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Krejcir’s alleged transporter makes statement

Crime & Courts

Johannesburg - The man who allegedly disappeared with Czech fugitive Radovan Krejcir's drugs has given police a statement, a Johannesburg court heard on Tuesday.

“Doctor has given a statement,” Krejcir's lawyer, Annelene van den Heever, for Krejcir, told the High Court sitting in the Palm Ridge Magistrate's Court on the East Rand.

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Czech fugitive Radovan Krejcir appears in the Palm Ridge Magistrate's Court on Friday, 24 January 2014. Krejcir and his four co-accused were appearing on charges of kidnapping, assault, and attempted murder. Krejcir appeared alongside Siboniso Miya, Sandton businessman Desai Luphondo, and two members of the Hawks, warrant officers Samuel Modise Maropeng and George Jeff Nthoroane.Four of the men were arrested in November. Miya was arrested in January.In June, they allegedly kidnapped and assaulted a man whose brother, known only as "Doctor", disappeared with a 25kg shipment of tik he had been recruited to help smuggle through OR Tambo International Airport.They are accused of keeping the man at Krejcir's Money Point business in Bedfordview, Johannesburg, for four days, and assaulting him. The matter was postponed to February 24.Picture: Werner Beukes/SAPA

Doctor Lukhele worked for a cargo company at OR Tambo International Airport and was apparently tasked with transporting 25kg of tik to Australia, allegedly for Krejcir, but disappeared with the shipment.

Van den Heever cross-examined Doctor's brother, State witness Bheki Lukhele, who claims he was kidnapped, assaulted and doused with boiling water by Krejcir and five others in a bid to force him to reveal his brother's whereabouts.

“(Doctor) has said nothing about having been with you,” Van den Heever put to Lukhele. She was referring to the day he was allegedly kidnapped, in June last year.

“I know I was with him,” said Lukhele.

He said he and Doctor had met at a shopping centre.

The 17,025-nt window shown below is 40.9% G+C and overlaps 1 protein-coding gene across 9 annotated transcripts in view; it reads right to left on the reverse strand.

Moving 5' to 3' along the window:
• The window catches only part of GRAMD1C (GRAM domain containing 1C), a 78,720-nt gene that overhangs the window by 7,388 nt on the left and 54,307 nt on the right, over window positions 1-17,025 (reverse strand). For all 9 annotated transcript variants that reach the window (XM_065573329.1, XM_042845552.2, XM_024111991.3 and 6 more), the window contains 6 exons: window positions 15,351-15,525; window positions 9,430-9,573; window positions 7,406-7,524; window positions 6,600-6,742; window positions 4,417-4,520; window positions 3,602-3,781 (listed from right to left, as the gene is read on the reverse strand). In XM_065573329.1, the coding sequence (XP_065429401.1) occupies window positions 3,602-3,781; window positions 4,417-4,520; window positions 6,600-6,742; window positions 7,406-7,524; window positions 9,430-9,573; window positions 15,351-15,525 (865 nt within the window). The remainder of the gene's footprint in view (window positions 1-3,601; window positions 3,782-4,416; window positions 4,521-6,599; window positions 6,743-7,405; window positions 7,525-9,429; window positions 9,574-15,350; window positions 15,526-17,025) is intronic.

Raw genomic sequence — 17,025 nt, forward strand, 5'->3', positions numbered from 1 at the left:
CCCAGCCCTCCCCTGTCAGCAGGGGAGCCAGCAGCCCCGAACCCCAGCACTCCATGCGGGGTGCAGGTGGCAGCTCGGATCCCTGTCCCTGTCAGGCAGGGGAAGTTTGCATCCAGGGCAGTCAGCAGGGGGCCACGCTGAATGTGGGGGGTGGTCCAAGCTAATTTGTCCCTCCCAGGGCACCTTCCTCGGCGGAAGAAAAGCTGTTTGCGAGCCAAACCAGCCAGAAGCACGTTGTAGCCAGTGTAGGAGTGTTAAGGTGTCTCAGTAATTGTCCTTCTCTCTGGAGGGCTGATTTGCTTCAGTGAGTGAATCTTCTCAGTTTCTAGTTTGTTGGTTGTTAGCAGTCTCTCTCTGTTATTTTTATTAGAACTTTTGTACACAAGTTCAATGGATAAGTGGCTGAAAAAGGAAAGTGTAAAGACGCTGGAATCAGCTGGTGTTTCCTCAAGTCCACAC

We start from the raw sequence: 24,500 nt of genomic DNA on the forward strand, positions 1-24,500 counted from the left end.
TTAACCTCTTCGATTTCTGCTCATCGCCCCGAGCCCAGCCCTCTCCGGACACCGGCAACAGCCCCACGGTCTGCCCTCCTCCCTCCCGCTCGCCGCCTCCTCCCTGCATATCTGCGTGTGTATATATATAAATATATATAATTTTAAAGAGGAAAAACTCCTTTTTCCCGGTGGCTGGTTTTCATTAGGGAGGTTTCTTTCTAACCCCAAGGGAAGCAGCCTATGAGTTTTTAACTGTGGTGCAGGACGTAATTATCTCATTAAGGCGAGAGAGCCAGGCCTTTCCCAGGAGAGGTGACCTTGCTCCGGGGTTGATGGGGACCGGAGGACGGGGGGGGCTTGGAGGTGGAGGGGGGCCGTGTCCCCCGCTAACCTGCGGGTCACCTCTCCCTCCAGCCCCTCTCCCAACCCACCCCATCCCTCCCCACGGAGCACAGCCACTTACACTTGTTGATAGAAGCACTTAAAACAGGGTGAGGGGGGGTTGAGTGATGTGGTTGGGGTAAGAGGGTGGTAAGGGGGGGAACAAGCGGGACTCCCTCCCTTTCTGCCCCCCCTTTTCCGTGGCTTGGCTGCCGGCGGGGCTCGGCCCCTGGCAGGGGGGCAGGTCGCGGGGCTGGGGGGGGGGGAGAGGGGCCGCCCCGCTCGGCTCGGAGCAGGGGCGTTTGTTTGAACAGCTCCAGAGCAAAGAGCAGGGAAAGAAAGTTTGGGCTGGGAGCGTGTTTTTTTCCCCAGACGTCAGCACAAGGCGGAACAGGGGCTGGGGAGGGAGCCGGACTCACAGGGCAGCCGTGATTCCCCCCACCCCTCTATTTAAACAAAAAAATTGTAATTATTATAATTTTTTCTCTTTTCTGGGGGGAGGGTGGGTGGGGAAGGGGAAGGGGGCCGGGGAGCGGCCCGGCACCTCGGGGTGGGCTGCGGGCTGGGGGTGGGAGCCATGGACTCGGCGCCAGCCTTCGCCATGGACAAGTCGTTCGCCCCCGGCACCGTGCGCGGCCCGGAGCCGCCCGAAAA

Lukhele was kidnapped that evening, allegedly by Krejcir and his co-accused. He claimed he was assaulted and tortured.

Van den Heever said a man, who claimed to be the siblings' uncle, had given a statement to the police, claiming he saw gun-wielding men take Lukhele from his house in Katlehong. Lukhele denied his uncle was there on the night.

“If you can find him and ask him about this, please do that,” he responded.

Lukhele maintained he, his girlfriend, and grandmother were at home at the time.

Earlier in the day, Van den Heever submitted an application to see the wounds Lukhele claims he suffered when Krejcir allegedly poured boiling water over his head.

Judge Collin Lamont said Lukhele could refuse to be seen shirtless.

“You're a woman, he's a man,” said Lamont.

Van den Heever replied: “It won't be the first time I've seen the naked torso of a man.”

A male counsel could conduct the examination, she suggested.

Van den Heever said in the same way she was allowed to conduct an inspection in loco on a crime scene, she should be allowed to see the injuries.

Following an order granted by the court on Monday, Lukhele went for an examination before court proceedings on Tuesday morning. Van den Heever argued that the person who had conducted the examination was a nurse and not a doctor.

Lamont allowed the defence to take Lukhele to its own doctor.

“On condition that both doctors' reports be made available to this court,” said Lamont.

Krejcir, Desai Luphondo, warrant officers Samuel Modise Maropeng and George Nthoroane, Jan Lefu Mofokeng, and Siboniso Miya are charged with kidnapping, assault, attempted murder, and dealing in drugs.

Their trial is expected to continue until May 30.

Lukhele, who is under witness protection, is due to return to the stand on Wednesday.

Sapa

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